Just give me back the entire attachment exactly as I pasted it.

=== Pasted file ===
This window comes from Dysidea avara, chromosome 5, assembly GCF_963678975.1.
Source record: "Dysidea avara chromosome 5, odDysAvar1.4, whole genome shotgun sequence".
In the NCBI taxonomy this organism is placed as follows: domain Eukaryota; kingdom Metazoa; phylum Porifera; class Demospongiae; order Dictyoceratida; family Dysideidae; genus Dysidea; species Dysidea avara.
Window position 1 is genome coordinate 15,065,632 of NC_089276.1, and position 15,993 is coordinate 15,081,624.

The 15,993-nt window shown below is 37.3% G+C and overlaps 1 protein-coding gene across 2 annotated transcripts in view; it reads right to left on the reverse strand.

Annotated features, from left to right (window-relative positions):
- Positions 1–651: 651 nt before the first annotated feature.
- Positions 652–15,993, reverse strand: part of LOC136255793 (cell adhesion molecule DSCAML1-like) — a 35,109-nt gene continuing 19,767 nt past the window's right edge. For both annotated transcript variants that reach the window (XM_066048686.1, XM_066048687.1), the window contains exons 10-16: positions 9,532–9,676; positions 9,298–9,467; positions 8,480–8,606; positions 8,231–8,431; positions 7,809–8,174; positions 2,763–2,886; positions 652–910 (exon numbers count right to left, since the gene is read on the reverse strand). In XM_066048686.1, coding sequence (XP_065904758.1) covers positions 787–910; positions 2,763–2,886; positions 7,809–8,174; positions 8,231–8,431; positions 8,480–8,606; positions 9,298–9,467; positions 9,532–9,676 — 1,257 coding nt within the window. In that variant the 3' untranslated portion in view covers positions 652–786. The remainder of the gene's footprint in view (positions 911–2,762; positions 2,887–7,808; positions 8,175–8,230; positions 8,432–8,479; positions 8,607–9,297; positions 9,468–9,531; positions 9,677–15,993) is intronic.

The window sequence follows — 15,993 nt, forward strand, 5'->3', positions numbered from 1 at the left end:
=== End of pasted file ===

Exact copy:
This window comes from Dysidea avara, chromosome 5, assembly GCF_963678975.1.
Source record: "Dysidea avara chromosome 5, odDysAvar1.4, whole genome shotgun sequence".
In the NCBI taxonomy this organism is placed as follows: domain Eukaryota; kingdom Metazoa; phylum Porifera; class Demospongiae; order Dictyoceratida; family Dysideidae; genus Dysidea; species Dysidea avara.
Window position 1 is genome coordinate 15,065,632 of NC_089276.1, and position 15,993 is coordinate 15,081,624.

The 15,993-nt window shown below is 37.3% G+C and overlaps 1 protein-coding gene across 2 annotated transcripts in view; it reads right to left on the reverse strand.

Annotated features, from left to right (window-relative positions):
- Positions 1–651: 651 nt before the first annotated feature.
- Positions 652–15,993, reverse strand: part of LOC136255793 (cell adhesion molecule DSCAML1-like) — a 35,109-nt gene continuing 19,767 nt past the window's right edge. For both annotated transcript variants that reach the window (XM_066048686.1, XM_066048687.1), the window contains exons 10-16: positions 9,532–9,676; positions 9,298–9,467; positions 8,480–8,606; positions 8,231–8,431; positions 7,809–8,174; positions 2,763–2,886; positions 652–910 (exon numbers count right to left, since the gene is read on the reverse strand). In XM_066048686.1, coding sequence (XP_065904758.1) covers positions 787–910; positions 2,763–2,886; positions 7,809–8,174; positions 8,231–8,431; positions 8,480–8,606; positions 9,298–9,467; positions 9,532–9,676 — 1,257 coding nt within the window. In that variant the 3' untranslated portion in view covers positions 652–786. The remainder of the gene's footprint in view (positions 911–2,762; positions 2,887–7,808; positions 8,175–8,230; positions 8,432–8,479; positions 8,607–9,297; positions 9,468–9,531; positions 9,677–15,993) is intronic.

The window sequence follows — 15,993 nt, forward strand, 5'->3', positions numbered from 1 at the left end: